Faced with the withdrawal of the Syrian forces that have served as its benefactor, and the popular protests pressing for Lebanese sovereignty against Damascus, Hezbollah has taken steps to try to shore up its support. Although still trumpeting itself as the center of resistance to Israeli aggression, Hezbollah has had to compete with other bourgeois parties for popular support and votes. It has 12 seats in the 126-member parliament.

The rallies organized by Hezbollah have featured the Lebanese flag, and have not called for Syrian troops to remain in the country. Along with chants of “Death to America” and “Death to Israel,” protesters at one action carried signs saying “Yes to Syrian withdrawal, no to 1559.”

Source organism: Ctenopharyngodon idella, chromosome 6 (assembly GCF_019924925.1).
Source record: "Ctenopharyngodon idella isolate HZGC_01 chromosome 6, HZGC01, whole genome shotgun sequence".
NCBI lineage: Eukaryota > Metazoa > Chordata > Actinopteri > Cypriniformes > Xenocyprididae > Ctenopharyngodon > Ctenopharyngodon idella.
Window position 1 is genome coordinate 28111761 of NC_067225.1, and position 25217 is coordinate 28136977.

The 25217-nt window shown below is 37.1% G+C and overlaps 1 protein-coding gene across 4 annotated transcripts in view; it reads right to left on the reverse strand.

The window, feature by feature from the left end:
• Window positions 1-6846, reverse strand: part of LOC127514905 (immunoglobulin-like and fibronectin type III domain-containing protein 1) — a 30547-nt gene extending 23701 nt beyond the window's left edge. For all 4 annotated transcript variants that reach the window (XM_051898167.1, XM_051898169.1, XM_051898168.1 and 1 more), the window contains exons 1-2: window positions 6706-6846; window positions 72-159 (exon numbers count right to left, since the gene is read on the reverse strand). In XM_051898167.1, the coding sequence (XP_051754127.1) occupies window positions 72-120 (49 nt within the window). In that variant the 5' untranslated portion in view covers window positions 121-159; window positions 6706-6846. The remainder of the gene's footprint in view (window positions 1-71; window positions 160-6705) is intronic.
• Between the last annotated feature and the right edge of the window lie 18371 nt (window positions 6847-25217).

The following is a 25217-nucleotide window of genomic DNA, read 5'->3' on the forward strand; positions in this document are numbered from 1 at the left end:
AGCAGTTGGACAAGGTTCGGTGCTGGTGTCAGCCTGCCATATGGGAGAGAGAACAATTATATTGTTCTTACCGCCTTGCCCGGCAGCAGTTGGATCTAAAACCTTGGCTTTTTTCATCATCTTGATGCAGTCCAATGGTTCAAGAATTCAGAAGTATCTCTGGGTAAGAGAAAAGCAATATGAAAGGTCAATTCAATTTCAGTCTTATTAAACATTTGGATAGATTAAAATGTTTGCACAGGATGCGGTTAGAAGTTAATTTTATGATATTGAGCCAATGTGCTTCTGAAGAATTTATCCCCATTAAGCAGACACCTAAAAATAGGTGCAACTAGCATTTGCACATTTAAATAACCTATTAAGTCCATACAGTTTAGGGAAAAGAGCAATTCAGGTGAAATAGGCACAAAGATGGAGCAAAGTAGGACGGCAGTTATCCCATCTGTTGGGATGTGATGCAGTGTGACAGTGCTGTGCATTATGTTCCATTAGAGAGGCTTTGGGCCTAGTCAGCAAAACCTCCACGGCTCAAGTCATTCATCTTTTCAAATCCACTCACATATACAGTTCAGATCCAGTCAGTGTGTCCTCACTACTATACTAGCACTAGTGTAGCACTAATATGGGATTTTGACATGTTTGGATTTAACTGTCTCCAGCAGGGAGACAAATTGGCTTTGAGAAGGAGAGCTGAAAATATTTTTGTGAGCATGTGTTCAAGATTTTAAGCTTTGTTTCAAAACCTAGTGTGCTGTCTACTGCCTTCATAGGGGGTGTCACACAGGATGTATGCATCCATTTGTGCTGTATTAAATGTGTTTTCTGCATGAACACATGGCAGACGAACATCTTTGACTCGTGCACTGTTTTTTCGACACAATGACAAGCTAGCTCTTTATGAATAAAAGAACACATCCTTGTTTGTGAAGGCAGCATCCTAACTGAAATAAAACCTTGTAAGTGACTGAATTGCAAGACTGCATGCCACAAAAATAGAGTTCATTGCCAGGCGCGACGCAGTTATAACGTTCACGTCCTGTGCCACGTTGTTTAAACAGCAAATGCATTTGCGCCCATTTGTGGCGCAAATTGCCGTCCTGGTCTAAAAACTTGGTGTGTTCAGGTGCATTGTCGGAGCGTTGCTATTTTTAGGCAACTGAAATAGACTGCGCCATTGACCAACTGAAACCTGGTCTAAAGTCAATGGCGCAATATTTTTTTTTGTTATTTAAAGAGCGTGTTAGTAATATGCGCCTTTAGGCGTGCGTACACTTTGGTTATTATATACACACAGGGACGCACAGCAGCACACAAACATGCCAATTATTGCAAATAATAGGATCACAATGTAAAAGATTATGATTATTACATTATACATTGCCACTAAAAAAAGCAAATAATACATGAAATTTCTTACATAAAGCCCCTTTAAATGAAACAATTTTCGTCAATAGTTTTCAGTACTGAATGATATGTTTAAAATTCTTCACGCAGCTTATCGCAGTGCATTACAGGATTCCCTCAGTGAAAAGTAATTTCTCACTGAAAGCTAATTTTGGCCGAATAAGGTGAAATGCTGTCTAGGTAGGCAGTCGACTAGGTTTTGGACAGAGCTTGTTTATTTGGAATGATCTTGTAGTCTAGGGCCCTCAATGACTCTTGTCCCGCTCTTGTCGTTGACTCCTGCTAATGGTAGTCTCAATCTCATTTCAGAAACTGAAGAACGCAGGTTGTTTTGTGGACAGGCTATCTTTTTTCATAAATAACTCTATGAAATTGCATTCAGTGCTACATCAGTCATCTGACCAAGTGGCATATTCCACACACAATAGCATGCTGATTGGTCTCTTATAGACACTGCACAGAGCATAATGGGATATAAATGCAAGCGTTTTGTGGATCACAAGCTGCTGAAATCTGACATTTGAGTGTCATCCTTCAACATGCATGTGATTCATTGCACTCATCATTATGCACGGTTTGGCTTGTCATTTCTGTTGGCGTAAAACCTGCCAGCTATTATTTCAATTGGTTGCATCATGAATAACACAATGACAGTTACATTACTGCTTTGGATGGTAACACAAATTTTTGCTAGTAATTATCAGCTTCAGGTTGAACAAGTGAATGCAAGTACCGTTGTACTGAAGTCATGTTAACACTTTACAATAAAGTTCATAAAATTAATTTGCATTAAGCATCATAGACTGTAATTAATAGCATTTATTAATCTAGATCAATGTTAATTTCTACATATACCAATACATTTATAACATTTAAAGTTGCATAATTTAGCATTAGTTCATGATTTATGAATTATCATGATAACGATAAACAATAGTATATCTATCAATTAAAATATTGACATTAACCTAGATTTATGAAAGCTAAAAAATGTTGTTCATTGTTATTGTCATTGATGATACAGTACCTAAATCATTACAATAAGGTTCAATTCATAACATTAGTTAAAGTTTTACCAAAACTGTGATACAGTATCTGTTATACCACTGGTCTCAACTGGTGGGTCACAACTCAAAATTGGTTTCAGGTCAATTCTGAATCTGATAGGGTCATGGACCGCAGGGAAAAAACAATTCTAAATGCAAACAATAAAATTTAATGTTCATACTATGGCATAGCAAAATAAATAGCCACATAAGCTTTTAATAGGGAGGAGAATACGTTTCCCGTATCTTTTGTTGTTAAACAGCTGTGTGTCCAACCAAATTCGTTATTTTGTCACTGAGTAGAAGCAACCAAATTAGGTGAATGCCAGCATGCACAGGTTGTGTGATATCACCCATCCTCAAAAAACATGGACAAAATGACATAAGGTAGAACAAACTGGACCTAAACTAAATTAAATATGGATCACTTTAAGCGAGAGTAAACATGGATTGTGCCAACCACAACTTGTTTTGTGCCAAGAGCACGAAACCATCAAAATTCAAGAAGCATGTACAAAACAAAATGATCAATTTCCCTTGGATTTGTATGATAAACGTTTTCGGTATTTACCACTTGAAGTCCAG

“Almost no one in Beirut interpreted the Hezbollah mobilization as an invitation to Syria to maintain its smothering occupation of Lebanon,” the Financial Times noted March 15. “It was a thank you, a goodbye, and an admonition not to upset the tables on the way out.”

Hezbolla’s deputy leader, Sheik Naim Qassem, told Al-Jazeera the group “felt that Lebanon today is at a crossroad, and this requires that we be more active internally.”

The imperialist powers are pressing their offensive against Hezbollah as part of their effort to gain greater influence in Lebanon. For the moment they are putting aside the demand to shut down Hezbollah’s militia and instead are trying to force the group to help in the consolidation of a stable capitalist regime, whether in or out of government.

U.S. national security advisor Stephen Hadley told CNN Late Edition March 13 that the initial withdrawal by Syria is “good news. We’ll have to see the details.”